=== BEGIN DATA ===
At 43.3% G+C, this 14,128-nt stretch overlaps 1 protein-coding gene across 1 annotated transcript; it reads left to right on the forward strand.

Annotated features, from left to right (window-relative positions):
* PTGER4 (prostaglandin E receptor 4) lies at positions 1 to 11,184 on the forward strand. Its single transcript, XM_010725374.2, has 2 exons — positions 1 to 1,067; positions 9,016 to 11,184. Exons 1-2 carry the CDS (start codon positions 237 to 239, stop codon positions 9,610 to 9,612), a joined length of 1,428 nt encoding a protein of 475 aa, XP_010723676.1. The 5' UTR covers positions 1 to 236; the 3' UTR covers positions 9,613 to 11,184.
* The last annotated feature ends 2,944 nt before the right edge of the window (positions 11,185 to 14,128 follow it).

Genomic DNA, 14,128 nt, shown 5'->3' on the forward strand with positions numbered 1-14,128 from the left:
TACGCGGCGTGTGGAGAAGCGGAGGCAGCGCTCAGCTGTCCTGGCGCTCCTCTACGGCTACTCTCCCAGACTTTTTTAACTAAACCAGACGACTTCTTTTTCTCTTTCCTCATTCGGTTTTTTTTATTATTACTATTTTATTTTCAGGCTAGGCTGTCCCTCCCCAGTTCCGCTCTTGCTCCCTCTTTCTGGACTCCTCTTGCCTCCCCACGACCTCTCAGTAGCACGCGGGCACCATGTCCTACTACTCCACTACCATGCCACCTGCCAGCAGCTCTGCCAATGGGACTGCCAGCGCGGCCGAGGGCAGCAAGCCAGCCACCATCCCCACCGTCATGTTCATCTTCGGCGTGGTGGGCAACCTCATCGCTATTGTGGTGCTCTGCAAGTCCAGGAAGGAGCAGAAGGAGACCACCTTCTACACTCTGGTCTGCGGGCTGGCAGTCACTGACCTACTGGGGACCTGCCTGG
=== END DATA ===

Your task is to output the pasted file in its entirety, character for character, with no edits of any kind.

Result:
At 43.3% G+C, this 14,128-nt stretch overlaps 1 protein-coding gene across 1 annotated transcript; it reads left to right on the forward strand.

Annotated features, from left to right (window-relative positions):
* PTGER4 (prostaglandin E receptor 4) lies at positions 1 to 11,184 on the forward strand. Its single transcript, XM_010725374.2, has 2 exons — positions 1 to 1,067; positions 9,016 to 11,184. Exons 1-2 carry the CDS (start codon positions 237 to 239, stop codon positions 9,610 to 9,612), a joined length of 1,428 nt encoding a protein of 475 aa, XP_010723676.1. The 5' UTR covers positions 1 to 236; the 3' UTR covers positions 9,613 to 11,184.
* The last annotated feature ends 2,944 nt before the right edge of the window (positions 11,185 to 14,128 follow it).

Genomic DNA, 14,128 nt, shown 5'->3' on the forward strand with positions numbered 1-14,128 from the left:
TACGCGGCGTGTGGAGAAGCGGAGGCAGCGCTCAGCTGTCCTGGCGCTCCTCTACGGCTACTCTCCCAGACTTTTTTAACTAAACCAGACGACTTCTTTTTCTCTTTCCTCATTCGGTTTTTTTTATTATTACTATTTTATTTTCAGGCTAGGCTGTCCCTCCCCAGTTCCGCTCTTGCTCCCTCTTTCTGGACTCCTCTTGCCTCCCCACGACCTCTCAGTAGCACGCGGGCACCATGTCCTACTACTCCACTACCATGCCACCTGCCAGCAGCTCTGCCAATGGGACTGCCAGCGCGGCCGAGGGCAGCAAGCCAGCCACCATCCCCACCGTCATGTTCATCTTCGGCGTGGTGGGCAACCTCATCGCTATTGTGGTGCTCTGCAAGTCCAGGAAGGAGCAGAAGGAGACCACCTTCTACACTCTGGTCTGCGGGCTGGCAGTCACTGACCTACTGGGGACCTGCCTGG